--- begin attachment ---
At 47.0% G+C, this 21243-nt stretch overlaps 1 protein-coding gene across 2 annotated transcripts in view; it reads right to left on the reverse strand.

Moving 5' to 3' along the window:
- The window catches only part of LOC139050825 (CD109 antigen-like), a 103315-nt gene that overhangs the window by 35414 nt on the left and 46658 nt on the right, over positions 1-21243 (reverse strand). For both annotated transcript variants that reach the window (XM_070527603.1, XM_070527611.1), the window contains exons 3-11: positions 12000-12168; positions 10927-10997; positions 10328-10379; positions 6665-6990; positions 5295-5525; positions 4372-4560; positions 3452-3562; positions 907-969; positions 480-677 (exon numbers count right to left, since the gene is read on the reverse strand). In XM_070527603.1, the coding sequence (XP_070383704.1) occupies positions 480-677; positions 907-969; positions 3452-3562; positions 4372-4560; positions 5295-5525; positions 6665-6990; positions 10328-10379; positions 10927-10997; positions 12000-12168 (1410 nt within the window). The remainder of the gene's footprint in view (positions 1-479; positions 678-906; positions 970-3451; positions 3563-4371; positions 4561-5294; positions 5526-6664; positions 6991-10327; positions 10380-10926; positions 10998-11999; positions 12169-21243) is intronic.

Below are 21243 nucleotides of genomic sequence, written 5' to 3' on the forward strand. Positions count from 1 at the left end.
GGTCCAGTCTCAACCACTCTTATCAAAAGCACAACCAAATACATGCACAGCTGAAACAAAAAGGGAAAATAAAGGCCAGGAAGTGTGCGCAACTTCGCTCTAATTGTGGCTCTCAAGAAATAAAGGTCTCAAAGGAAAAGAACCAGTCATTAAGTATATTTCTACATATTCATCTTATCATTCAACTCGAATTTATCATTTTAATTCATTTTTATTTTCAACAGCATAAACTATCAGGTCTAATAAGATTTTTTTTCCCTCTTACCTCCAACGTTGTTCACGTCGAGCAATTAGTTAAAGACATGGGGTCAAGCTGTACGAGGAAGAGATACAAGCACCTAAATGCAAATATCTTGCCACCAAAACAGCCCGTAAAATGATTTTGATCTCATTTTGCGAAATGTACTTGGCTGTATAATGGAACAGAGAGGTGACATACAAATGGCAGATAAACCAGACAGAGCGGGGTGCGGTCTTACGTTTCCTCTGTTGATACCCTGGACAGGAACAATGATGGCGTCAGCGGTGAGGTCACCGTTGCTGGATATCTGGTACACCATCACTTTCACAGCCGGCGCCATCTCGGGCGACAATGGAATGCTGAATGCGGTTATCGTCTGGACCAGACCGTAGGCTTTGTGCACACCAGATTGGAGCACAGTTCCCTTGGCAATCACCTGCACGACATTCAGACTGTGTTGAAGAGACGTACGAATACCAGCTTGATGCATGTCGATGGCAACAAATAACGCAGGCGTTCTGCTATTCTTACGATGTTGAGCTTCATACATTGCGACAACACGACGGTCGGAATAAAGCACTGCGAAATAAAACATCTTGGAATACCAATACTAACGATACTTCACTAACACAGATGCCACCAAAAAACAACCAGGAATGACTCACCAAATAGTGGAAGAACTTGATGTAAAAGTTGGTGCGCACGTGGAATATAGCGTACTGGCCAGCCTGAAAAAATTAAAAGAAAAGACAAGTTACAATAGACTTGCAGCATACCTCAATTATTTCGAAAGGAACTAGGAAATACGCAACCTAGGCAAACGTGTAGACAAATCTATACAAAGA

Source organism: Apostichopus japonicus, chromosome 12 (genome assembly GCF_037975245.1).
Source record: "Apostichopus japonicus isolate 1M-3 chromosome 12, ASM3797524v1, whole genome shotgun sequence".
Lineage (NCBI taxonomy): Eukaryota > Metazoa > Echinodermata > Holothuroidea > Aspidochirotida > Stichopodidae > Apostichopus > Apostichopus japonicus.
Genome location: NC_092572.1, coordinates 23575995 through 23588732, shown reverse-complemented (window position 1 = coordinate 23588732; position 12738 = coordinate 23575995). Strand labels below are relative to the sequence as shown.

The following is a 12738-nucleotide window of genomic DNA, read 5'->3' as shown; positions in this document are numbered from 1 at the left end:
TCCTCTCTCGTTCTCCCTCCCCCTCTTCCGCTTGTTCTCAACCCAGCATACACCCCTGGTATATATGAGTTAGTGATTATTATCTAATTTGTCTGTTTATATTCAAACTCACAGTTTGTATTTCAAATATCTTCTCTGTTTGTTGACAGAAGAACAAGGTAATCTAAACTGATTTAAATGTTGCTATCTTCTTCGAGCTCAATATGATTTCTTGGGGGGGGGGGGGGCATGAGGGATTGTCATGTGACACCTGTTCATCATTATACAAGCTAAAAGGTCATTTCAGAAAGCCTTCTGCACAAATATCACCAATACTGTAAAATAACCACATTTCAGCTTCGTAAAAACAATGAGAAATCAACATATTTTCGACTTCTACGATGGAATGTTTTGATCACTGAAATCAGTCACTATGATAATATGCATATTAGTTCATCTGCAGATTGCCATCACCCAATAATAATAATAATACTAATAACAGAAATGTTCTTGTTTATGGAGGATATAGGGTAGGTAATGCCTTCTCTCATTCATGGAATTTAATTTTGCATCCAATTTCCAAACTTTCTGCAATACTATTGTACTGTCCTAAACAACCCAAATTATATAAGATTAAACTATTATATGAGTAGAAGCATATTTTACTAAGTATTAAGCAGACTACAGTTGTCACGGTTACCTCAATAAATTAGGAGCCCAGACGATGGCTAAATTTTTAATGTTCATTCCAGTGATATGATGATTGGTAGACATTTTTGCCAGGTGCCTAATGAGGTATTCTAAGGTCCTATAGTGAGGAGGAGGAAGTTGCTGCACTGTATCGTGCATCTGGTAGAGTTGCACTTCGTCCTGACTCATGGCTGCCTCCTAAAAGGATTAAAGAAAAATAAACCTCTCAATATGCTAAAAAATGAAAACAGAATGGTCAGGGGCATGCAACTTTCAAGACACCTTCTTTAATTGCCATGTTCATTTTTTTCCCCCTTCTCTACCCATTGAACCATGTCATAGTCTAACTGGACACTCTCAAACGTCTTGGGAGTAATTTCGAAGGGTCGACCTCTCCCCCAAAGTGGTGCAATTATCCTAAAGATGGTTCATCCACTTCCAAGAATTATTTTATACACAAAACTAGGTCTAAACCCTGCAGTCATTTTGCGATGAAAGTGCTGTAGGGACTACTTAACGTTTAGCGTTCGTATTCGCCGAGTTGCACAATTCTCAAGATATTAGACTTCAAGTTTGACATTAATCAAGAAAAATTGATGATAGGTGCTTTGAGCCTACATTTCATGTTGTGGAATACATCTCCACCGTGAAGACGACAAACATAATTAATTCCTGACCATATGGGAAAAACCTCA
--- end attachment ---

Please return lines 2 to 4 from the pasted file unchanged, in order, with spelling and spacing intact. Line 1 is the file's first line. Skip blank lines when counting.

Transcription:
Moving 5' to 3' along the window:
- The window catches only part of LOC139050825 (CD109 antigen-like), a 103315-nt gene that overhangs the window by 35414 nt on the left and 46658 nt on the right, over positions 1-21243 (reverse strand). For both annotated transcript variants that reach the window (XM_070527603.1, XM_070527611.1), the window contains exons 3-11: positions 12000-12168; positions 10927-10997; positions 10328-10379; positions 6665-6990; positions 5295-5525; positions 4372-4560; positions 3452-3562; positions 907-969; positions 480-677 (exon numbers count right to left, since the gene is read on the reverse strand). In XM_070527603.1, the coding sequence (XP_070383704.1) occupies positions 480-677; positions 907-969; positions 3452-3562; positions 4372-4560; positions 5295-5525; positions 6665-6990; positions 10328-10379; positions 10927-10997; positions 12000-12168 (1410 nt within the window). The remainder of the gene's footprint in view (positions 1-479; positions 678-906; positions 970-3451; positions 3563-4371; positions 4561-5294; positions 5526-6664; positions 6991-10327; positions 10380-10926; positions 10998-11999; positions 12169-21243) is intronic.

Below are 21243 nucleotides of genomic sequence, written 5' to 3' on the forward strand. Positions count from 1 at the left end.